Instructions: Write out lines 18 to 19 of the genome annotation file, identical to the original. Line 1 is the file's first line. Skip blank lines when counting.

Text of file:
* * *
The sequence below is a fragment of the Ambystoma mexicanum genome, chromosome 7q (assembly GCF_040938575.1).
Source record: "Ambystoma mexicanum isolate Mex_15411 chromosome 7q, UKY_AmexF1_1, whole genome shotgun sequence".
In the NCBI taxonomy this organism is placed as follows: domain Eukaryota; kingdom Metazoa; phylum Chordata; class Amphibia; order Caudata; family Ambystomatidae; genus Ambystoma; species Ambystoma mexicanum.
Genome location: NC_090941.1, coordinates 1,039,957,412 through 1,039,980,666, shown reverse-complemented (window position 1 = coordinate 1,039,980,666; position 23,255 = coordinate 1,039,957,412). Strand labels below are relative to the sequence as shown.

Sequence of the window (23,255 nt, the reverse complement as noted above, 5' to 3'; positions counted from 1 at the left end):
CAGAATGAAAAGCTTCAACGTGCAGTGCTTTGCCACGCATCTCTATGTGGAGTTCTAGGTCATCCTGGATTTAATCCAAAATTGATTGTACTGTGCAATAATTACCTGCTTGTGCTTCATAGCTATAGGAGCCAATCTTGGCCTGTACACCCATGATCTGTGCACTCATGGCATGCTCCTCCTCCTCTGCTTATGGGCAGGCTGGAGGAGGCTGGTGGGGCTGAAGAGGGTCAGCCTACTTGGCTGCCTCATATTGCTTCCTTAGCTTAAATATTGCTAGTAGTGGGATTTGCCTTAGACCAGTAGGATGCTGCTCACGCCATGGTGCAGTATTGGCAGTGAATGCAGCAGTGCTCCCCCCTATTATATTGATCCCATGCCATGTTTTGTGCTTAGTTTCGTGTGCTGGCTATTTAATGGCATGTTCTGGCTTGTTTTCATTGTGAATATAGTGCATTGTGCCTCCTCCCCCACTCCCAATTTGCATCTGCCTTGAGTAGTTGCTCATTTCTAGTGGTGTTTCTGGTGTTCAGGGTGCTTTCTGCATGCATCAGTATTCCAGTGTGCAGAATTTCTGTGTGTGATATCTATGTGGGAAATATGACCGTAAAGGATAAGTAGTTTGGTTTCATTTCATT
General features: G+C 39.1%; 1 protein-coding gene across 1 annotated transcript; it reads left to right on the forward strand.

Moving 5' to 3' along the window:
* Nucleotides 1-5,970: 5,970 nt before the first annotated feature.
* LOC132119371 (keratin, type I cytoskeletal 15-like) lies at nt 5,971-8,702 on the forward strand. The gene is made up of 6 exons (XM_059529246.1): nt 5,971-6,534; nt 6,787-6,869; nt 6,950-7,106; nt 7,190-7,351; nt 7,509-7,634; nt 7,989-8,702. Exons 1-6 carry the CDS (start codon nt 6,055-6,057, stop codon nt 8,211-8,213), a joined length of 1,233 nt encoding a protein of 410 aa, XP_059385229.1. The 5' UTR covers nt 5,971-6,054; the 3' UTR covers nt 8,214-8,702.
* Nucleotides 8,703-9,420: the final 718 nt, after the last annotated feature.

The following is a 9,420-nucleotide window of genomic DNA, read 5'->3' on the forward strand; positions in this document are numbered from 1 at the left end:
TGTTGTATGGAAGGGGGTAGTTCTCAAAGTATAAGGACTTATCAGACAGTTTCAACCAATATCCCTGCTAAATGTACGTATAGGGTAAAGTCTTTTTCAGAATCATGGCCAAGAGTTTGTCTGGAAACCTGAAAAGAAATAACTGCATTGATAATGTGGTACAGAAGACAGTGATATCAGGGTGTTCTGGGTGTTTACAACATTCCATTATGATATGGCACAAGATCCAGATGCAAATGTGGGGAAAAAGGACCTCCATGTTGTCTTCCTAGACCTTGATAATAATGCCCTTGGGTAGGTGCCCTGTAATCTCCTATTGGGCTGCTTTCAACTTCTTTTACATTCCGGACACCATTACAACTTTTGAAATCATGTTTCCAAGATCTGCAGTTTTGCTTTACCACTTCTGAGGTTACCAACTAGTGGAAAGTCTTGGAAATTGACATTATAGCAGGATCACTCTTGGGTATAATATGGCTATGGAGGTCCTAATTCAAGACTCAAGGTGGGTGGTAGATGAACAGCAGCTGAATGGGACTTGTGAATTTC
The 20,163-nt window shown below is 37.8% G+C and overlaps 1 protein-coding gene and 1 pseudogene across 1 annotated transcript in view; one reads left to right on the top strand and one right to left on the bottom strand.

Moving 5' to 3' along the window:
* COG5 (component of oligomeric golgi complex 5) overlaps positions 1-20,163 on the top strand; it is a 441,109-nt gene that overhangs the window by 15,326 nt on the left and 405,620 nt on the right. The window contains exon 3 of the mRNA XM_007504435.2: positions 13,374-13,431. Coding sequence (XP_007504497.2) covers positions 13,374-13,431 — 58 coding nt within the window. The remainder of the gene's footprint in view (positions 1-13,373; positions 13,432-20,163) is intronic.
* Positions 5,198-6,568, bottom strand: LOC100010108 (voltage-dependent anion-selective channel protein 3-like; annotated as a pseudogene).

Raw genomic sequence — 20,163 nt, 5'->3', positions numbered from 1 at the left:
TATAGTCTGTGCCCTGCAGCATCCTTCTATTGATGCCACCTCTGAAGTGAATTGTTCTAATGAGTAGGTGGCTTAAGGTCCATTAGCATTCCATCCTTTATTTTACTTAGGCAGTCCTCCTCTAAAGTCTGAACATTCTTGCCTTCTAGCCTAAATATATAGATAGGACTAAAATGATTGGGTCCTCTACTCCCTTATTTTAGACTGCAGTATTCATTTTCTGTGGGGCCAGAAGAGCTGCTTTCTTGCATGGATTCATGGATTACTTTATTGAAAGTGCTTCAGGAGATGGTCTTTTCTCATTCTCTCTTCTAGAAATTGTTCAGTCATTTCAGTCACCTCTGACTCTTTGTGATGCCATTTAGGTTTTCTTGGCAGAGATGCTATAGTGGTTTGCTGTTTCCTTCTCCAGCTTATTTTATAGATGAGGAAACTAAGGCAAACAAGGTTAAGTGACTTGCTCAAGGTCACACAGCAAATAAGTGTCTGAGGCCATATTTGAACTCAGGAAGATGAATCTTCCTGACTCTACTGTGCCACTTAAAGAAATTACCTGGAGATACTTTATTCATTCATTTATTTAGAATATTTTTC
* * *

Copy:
Raw genomic sequence — 20,163 nt, 5'->3', positions numbered from 1 at the left:
TATAGTCTGTGCCCTGCAGCATCCTTCTATTGATGCCACCTCTGAAGTGAATTGTTCTAATGAGTAGGTGGCTTAAGGTCCATTAGCATTCCATCCTTTATTTTACTTAGGCAGTCCTCCTCTAAAGTCTGAACATTCTTGCCTTCTAGCCTAAATATATAGATAGGACTAAAATGATTGGGTCCTCTACTCCCTTATTTTAGACTGCAGTATTCATTTTCTGTGGGGCCAGAAGAGCTGCTTTCTTGCATGGATTCATGGATTACTTTATTGAAAGTGCTTCAGGAGATGGTCTTTTCTCATTCTCTCTTCTAGAAATTGTTCAGTCATTTCAGTCACCTCTGACTCTTTGTGATGCCATTTAGGTTTTCTTGGCAGAGATGCTATAGTGGTTTGCTGTTTCCTTCTCCAGCTTATTTTATAGATGAGGAAACTAAGGCAAACAAGGTTAAGTGACTTGCTCAAGGTCACACAGCAAATAAGTGTCTGAGGCCATATTTGAACTCAGGAAGATGAATCTTCCTGACTCTACTGTGCCACTTAAAGAAATTACCTGGAGATACTTTATTCATTCATTTATTTAGAATATTTTTC